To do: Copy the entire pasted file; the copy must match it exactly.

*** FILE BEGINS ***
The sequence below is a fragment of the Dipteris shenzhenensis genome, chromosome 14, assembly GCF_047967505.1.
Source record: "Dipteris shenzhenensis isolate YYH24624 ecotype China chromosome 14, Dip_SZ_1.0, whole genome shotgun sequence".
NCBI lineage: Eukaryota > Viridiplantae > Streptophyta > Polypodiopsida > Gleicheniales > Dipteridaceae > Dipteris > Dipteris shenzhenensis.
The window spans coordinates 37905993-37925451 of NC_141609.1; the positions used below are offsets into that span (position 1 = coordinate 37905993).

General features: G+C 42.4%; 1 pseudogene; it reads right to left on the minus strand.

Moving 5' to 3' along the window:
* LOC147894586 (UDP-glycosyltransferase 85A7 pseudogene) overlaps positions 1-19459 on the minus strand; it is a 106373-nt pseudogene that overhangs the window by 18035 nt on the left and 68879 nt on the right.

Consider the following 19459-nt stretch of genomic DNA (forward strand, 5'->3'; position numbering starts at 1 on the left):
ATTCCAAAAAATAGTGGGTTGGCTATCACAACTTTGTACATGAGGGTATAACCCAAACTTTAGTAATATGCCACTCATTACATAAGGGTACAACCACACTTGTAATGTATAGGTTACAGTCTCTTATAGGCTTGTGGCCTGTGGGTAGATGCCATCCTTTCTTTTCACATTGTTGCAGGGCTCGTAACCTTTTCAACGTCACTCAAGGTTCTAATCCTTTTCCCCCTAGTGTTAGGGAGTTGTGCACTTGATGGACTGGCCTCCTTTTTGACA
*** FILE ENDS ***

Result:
The sequence below is a fragment of the Dipteris shenzhenensis genome, chromosome 14, assembly GCF_047967505.1.
Source record: "Dipteris shenzhenensis isolate YYH24624 ecotype China chromosome 14, Dip_SZ_1.0, whole genome shotgun sequence".
NCBI lineage: Eukaryota > Viridiplantae > Streptophyta > Polypodiopsida > Gleicheniales > Dipteridaceae > Dipteris > Dipteris shenzhenensis.
The window spans coordinates 37905993-37925451 of NC_141609.1; the positions used below are offsets into that span (position 1 = coordinate 37905993).

General features: G+C 42.4%; 1 pseudogene; it reads right to left on the minus strand.

Moving 5' to 3' along the window:
* LOC147894586 (UDP-glycosyltransferase 85A7 pseudogene) overlaps positions 1-19459 on the minus strand; it is a 106373-nt pseudogene that overhangs the window by 18035 nt on the left and 68879 nt on the right.

Consider the following 19459-nt stretch of genomic DNA (forward strand, 5'->3'; position numbering starts at 1 on the left):
ATTCCAAAAAATAGTGGGTTGGCTATCACAACTTTGTACATGAGGGTATAACCCAAACTTTAGTAATATGCCACTCATTACATAAGGGTACAACCACACTTGTAATGTATAGGTTACAGTCTCTTATAGGCTTGTGGCCTGTGGGTAGATGCCATCCTTTCTTTTCACATTGTTGCAGGGCTCGTAACCTTTTCAACGTCACTCAAGGTTCTAATCCTTTTCCCCCTAGTGTTAGGGAGTTGTGCACTTGATGGACTGGCCTCCTTTTTGACA